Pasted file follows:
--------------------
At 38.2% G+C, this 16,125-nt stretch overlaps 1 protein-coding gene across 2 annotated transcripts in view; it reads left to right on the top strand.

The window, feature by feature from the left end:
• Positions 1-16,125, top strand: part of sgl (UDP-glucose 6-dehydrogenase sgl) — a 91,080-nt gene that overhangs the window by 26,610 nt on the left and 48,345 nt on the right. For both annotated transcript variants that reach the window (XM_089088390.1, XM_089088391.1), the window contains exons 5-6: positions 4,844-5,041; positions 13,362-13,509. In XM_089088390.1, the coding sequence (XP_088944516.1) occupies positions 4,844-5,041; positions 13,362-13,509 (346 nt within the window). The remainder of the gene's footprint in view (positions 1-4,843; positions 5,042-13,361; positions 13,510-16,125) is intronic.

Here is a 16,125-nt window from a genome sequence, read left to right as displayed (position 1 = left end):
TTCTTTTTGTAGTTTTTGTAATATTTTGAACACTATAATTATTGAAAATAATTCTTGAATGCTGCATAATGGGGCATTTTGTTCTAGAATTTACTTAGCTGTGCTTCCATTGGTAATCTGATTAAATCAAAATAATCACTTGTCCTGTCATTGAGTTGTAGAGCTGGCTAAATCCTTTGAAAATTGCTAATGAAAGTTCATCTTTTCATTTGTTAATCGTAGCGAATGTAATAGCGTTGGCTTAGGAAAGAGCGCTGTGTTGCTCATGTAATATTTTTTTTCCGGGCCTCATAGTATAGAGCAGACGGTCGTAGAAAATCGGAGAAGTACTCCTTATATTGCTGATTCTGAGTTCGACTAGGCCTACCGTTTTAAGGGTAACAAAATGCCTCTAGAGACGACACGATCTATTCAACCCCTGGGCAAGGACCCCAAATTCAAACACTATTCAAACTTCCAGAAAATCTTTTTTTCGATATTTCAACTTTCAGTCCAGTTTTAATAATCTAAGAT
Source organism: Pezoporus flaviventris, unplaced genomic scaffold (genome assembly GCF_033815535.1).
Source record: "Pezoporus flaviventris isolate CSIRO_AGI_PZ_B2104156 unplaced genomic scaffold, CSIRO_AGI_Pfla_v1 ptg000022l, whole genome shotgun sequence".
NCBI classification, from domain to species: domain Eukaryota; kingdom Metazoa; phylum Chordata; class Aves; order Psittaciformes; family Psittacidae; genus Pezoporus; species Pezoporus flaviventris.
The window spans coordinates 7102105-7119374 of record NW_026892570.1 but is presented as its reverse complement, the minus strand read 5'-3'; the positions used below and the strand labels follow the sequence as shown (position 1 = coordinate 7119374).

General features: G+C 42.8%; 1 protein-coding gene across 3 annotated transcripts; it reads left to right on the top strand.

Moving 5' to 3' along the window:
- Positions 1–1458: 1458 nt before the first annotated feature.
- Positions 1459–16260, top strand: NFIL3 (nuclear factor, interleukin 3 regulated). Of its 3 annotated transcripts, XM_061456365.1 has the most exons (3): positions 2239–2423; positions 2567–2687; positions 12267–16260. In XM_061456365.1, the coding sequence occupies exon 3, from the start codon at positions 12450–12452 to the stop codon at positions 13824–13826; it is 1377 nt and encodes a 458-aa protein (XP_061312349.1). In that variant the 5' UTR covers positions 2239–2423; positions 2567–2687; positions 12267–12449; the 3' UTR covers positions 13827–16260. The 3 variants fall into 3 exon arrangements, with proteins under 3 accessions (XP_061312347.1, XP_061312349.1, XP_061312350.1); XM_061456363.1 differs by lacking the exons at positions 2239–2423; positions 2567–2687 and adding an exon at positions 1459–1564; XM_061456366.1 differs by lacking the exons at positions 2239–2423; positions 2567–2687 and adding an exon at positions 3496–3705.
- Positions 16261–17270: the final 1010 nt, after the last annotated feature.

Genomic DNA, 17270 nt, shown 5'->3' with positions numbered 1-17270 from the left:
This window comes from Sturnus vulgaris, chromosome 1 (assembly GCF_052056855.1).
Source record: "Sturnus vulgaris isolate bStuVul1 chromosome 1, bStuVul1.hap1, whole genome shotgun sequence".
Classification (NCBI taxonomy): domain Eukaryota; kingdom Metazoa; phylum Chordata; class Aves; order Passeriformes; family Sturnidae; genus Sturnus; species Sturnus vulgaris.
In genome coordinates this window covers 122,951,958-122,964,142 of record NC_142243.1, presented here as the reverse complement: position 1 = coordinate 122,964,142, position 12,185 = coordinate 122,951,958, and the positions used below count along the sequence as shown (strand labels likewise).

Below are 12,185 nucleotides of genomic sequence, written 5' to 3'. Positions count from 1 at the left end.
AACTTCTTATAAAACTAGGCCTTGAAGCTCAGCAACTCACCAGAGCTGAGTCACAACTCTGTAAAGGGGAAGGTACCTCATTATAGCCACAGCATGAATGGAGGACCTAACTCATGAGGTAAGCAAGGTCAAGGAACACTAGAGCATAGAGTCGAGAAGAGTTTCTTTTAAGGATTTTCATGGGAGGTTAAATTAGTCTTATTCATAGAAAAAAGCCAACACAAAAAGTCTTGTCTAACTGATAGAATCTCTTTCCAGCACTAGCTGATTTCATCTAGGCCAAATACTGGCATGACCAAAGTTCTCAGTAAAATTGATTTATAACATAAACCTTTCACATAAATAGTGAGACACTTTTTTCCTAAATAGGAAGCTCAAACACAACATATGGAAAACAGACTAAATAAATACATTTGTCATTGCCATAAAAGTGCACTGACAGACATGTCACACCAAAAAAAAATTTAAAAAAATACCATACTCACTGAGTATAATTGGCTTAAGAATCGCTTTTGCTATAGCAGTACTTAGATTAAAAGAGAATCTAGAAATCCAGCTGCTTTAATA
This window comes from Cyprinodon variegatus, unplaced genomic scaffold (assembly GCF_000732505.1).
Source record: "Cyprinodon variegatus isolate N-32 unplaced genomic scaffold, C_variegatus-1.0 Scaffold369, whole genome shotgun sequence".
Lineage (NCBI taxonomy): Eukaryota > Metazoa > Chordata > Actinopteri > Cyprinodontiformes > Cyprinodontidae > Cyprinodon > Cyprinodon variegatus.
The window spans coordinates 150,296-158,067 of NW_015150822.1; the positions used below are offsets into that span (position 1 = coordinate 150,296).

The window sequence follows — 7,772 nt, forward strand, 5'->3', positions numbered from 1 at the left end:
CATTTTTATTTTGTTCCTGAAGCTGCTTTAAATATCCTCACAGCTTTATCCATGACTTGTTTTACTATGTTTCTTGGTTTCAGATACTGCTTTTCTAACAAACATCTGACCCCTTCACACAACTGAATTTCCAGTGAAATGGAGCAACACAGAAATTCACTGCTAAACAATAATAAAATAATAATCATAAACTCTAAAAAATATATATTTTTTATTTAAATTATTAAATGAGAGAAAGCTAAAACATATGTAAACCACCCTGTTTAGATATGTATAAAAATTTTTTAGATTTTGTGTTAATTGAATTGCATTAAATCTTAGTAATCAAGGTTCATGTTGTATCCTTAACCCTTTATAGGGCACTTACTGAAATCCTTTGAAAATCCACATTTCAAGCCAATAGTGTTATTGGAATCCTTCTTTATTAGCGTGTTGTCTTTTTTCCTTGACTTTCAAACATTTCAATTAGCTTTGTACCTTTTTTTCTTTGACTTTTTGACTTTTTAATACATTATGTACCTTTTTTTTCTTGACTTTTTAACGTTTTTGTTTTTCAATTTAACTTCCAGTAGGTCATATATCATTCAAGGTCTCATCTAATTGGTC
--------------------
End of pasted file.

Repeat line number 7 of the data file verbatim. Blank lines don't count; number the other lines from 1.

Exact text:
Source record: "Pezoporus flaviventris isolate CSIRO_AGI_PZ_B2104156 unplaced genomic scaffold, CSIRO_AGI_Pfla_v1 ptg000022l, whole genome shotgun sequence".